The New Digital Age In their Introduction, the two authors sing the praises of “digital empowerment”, the result of which is that “authoritarian governments will find their newly connection populations more difficult to control, repress and influence, while democratic states will be forced to include many more voices (individuals, organizations and companies) in their affairs.” Then, comes this sentence: “To be sure, governments will always find ways to use new levels of connectivity to their advantage, but because of the way current network technology is structured, it truly favors the citizen, in ways we will explore later.”

Is “the citizen” here Jared Cohen or Edward Snowdon? The revelations about the PRISM project would appear to suggest the transition to a total surveillance society is underway and while Schmidt and Cohen don’t dismiss such dangers, they come across as somewhat naïve when they write: “In fact, technology will empower people to police the police in a plethora of creative ways never before possible, including through real-time monitoring systems allowing citizens to publicly rate every police officer in their home-town. Commerce, education, health care and the justice system will all become more efficient, transparent and inclusive as major institutions opt in to the digital age.”

More “efficient”, no doubt. But more “transparent”? One has doubts. That, by the way, is from the first chapter, “The Future of Identity, Citizenship and Reporting”, which asserts: “Governments, too, will find it more difficult to maneuver as their citizens become more connected.” Really? The NSA data-mining PRISM project is, in fact, a partnership with at least nine big US internet companies, among them Google, Skype, Facebook, Microsoft, Yahoo and Apple. Governments, it turns out, regardless of what Schmidt and Cohen say publicly, are very agile in The New Digital Age.

In a future where everyone is connected, Juvenal will be more relevant than ever: “Sed quis custodiet ipsos custodes?” (“But who will watch the watchers?”) he asked.


RIM has gone south and will go East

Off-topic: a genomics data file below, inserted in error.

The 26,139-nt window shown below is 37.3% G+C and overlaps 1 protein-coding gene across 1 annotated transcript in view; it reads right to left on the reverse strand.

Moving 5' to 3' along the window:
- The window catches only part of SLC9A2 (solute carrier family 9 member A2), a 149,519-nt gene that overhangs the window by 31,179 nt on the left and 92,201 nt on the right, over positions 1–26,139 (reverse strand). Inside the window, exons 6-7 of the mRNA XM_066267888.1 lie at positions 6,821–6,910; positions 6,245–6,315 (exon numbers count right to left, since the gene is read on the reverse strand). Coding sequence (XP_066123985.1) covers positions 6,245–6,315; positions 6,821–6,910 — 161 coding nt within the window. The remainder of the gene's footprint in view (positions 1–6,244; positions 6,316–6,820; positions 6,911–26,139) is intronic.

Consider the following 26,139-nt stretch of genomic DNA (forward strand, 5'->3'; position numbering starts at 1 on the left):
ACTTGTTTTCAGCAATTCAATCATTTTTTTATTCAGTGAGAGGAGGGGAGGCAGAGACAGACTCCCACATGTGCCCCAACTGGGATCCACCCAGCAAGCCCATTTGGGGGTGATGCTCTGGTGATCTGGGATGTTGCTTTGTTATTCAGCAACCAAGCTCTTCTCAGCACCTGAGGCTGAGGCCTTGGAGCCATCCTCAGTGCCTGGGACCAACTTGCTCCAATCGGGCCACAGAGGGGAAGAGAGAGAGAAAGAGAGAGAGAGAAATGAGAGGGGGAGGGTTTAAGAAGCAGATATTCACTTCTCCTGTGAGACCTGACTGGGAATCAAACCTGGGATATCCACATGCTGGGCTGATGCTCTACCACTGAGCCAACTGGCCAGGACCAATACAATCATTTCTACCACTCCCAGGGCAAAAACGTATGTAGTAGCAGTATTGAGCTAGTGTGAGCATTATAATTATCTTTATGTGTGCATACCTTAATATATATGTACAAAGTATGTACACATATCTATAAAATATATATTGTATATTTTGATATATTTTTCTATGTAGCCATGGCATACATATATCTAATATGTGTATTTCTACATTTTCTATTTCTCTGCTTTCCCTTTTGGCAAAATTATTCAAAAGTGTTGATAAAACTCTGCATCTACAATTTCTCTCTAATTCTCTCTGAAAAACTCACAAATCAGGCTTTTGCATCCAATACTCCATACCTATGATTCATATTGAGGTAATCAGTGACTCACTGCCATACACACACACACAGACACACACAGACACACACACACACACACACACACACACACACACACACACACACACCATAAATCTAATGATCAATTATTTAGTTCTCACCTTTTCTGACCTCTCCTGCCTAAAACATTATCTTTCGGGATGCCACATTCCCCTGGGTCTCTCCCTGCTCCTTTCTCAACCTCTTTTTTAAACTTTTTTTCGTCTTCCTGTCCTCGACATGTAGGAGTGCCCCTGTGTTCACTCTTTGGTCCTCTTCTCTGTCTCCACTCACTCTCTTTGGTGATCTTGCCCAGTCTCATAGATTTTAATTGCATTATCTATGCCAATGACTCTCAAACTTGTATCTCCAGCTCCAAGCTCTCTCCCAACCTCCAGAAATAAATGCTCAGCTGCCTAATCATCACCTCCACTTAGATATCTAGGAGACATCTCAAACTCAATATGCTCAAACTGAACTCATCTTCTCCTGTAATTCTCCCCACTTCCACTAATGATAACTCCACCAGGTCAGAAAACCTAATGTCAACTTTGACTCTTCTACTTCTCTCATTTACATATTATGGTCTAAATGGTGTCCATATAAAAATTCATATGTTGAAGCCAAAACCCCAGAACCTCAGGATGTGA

Monday, 28 January, 2013 0 Comments

On Wednesday, in New York City, Research in Motion (RIM) will present the first phones based on its all-new BlackBerry 10 operating system (OS). Given the company’s near-death experience in recent years, these devices will be RIM’s most important products since the first BlackBerry was released in 1999. Since then, 200 million of the devices have been shipped. So Wednesday is a now-or-never moment for “Canada’s signature technology company“, as The Globe and Mail calls it.

Those who know the mobile business say that RIM has left it too late. Its tragedy was the complete denial of the need for a new OS following the introduction of the iPhone in 2007. Six years on, all is changed, “changed utterly“, as the poet said, and the real story now is about who’ll get which cut when the cooked Canadian goose is carved up.

“We are looking at all opportunities — RIM and many others,” Lenovo chief financial officer Wong Wai Ming told Bloomberg. “We’ll have no hesitation if the right opportunity comes along that could benefit us and shareholders.”

But maybe Samsung will pounce. The Koreans have shiploads of money and by buying RIM they’d acquire useful patents and, critically, a foot in the door of the enterprise market. However, if BlackBerry 10 turns out to be good, Sony, which makes excellent hardware, might be keen to get the kind of software that would allow it to become a serious player in the mobile business. RIM has gone south and the prediction here is that it will go East.


An ever-connected generation is going asset-light

Wednesday, 5 December, 2012 0 Comments

Who said it and when? “The desktop computer industry is dead. Innovation has virtually ceased. Microsoft dominates with very little innovation. That’s over. Apple lost. The desktop market has entered the dark ages, and it’s going to be in the dark ages for the next 10 years, or certainly for the rest of this decade.” […]

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iTunes 11: Up Next

Friday, 30 November, 2012 0 Comments

Show me the money! So said Jerry Maguire in 1996. And show me the music, I say. It’s nice to know what’s upcoming and if I don’t like what the latest iTunes update has in mind, I can now move something more suitable to the head of the queue thanks to the Up Next feature via the “hamburger” icon. Like.


The ageing, tiring Li-on in the machine

Friday, 2 November, 2012 0 Comments

Apple’s iPad Mini goes on sale today and lots of early-bird geeks are busily tearing down the device in one of those weird rituals that has become associated with product launches. Regardless of the hype about how magical these products are, however, all portable electronic devices have a battery and batteries do wear out over […]